Home for a couple of nights on the mighty Ailsa Craig (photo Laura Shearer)
Gull nesting in one of the quarries on Ailsa Craig (photo Laura Shearer)
My first ever Slow Worm (photo Laura Shearer)
Black Guillemot taking a rest on some rocks (photo Laura Shearer)
Day 2 got off to a fantastic start with more slow worms whilst my camp mates emptied the moth trap. We took a walk up the hill of Ailsa Craig- eventually ending at the summit 338m above sea level. Slowly making our way up, we counted the gull colonies as we traveled. The island was covered with wildflowers in full bloom such as Thrift, Sea Campion and Bluebells. What a vista! 

The remains of the tower house which was used as a watch tower (photo Laura Shearer)
Wild flowers in bloom on Ailsa Craig (photo Laura Shearer)
Summit of Ailsa Craig (photo Laura Shearer)
The trip was completed on Day 3 with cliff counts of nesting Guillemots, Razorbills, Shags, Kittiwakes and Fulmars. Sailing around the island several times it was simply breathtaking to see the sheer cliffs filled with Gannets and other nesting seabirds. This was definitely the trip of a lifetime!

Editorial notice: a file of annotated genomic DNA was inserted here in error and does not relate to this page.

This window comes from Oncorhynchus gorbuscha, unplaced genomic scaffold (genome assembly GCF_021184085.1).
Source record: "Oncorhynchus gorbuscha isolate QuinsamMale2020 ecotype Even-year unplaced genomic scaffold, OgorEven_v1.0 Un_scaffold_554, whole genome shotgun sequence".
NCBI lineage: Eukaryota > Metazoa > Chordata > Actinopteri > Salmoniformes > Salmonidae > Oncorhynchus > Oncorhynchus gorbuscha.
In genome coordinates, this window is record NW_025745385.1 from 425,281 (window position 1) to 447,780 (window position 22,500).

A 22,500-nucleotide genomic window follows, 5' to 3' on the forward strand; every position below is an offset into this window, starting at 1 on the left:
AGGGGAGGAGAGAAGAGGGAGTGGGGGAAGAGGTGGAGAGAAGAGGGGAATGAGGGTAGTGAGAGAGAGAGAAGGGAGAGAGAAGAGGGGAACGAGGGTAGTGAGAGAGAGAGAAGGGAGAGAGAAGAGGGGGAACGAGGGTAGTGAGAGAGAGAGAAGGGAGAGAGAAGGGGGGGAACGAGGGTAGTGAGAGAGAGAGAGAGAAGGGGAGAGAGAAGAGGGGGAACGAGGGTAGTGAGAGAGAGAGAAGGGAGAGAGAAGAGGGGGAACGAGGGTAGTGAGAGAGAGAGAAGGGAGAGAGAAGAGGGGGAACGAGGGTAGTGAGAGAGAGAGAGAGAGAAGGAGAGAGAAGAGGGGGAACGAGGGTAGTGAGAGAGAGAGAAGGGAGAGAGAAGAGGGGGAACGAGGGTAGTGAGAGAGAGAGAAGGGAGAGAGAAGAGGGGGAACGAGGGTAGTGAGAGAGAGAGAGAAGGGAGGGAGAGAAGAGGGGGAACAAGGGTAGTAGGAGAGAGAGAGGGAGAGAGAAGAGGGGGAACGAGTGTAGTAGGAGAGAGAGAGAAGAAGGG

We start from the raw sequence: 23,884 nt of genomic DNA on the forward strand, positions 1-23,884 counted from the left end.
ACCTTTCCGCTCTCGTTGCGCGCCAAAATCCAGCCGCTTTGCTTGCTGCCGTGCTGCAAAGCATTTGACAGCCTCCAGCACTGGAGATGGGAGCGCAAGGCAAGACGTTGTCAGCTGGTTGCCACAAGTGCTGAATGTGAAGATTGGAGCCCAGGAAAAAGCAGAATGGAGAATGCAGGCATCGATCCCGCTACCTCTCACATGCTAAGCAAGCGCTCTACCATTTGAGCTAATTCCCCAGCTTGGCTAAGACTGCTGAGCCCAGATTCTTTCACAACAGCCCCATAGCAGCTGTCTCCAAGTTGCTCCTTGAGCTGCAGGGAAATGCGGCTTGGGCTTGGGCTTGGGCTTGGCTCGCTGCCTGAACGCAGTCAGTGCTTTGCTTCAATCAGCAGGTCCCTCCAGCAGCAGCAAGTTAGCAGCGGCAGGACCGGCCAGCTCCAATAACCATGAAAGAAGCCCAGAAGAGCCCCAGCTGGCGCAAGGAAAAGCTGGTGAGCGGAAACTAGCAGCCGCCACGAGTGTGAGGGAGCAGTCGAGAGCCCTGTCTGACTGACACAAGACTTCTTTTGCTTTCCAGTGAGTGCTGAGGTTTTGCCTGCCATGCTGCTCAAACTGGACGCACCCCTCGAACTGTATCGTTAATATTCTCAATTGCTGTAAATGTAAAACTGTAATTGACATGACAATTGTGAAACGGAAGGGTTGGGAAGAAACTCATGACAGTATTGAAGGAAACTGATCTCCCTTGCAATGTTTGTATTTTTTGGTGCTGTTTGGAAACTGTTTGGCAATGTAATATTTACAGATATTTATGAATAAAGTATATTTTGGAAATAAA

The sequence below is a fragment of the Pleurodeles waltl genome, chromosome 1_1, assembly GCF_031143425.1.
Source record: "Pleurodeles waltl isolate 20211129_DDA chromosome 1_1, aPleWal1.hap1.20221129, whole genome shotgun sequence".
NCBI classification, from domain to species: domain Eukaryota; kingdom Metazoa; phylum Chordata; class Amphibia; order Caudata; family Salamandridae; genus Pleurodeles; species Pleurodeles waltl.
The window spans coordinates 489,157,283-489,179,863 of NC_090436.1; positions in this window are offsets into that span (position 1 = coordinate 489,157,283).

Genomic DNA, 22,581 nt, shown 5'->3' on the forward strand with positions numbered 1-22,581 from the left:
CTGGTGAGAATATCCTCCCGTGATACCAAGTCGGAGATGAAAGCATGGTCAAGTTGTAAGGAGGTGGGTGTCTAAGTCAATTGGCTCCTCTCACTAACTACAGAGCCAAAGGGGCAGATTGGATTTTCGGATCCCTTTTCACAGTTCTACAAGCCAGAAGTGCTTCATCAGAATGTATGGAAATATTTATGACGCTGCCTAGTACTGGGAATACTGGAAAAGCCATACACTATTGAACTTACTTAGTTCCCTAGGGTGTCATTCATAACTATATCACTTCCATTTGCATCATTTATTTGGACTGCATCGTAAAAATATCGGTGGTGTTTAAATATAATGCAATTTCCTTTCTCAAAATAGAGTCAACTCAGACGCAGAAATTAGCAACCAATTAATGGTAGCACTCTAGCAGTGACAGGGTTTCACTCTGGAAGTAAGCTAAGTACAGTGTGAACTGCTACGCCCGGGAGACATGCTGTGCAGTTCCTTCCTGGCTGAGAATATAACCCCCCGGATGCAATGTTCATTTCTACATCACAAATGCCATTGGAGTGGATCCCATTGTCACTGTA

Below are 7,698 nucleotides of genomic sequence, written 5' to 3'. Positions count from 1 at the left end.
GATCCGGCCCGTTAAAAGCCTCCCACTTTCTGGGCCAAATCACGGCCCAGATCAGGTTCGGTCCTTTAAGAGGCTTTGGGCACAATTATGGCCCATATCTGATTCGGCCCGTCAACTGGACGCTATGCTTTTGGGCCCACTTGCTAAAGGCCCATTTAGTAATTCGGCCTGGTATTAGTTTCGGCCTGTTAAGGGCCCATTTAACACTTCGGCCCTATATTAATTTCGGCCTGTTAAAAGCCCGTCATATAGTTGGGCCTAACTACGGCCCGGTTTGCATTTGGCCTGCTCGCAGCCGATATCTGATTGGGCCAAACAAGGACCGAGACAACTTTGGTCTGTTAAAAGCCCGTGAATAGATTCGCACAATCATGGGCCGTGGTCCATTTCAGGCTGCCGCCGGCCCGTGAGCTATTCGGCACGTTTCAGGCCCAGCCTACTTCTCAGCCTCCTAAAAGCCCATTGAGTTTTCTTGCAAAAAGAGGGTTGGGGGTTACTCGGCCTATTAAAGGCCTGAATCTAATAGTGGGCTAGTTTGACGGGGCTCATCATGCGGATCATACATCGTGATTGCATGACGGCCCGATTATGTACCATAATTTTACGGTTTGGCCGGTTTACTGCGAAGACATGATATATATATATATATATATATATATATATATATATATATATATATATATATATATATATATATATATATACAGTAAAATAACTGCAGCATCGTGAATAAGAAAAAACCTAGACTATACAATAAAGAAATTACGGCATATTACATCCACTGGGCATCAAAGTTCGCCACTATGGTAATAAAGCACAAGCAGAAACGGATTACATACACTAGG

The cliffs of Ailsa Craig are breathtaking! (photo Laura Shearer)
Some of the 36,000 pairs of Gannets that nest on Ailsa Craig (photo Laura Shearer)
1, 2, 3, 4... cliff counts (photo Laura Shearer)

Bull seal keeping an eye on us (photo Laura Shearer)
The marine life around Ailsa Craig is spectacular- Lion's Mane Jellyfish (photo Laura Shearer)
Gannets are magnificent birds! (photo Laura Shearer)
Saying goodbye to Ailsa Craig and its thousands of seabirds (photo Laura Shearer)

Saturday, 16 April 2016

Seeing red....

I recently visited Historic Scotland Threave castle- well known for its breeding pair of Ospreys (in nearby trees I hasten to add!). Walking along trails maintained by the National Trust for Scotland, I came across the jetty and landing area for the small boat journey across the River Dee- the only access to the castle. The amazing tower creates a formidable scene and transports your imagination back to the 14th century when it was home to the Earls of Douglas.

Threave Castle (photo Laura Shearer)
Ospreys on the nest at Threave (photo Laura Shearer)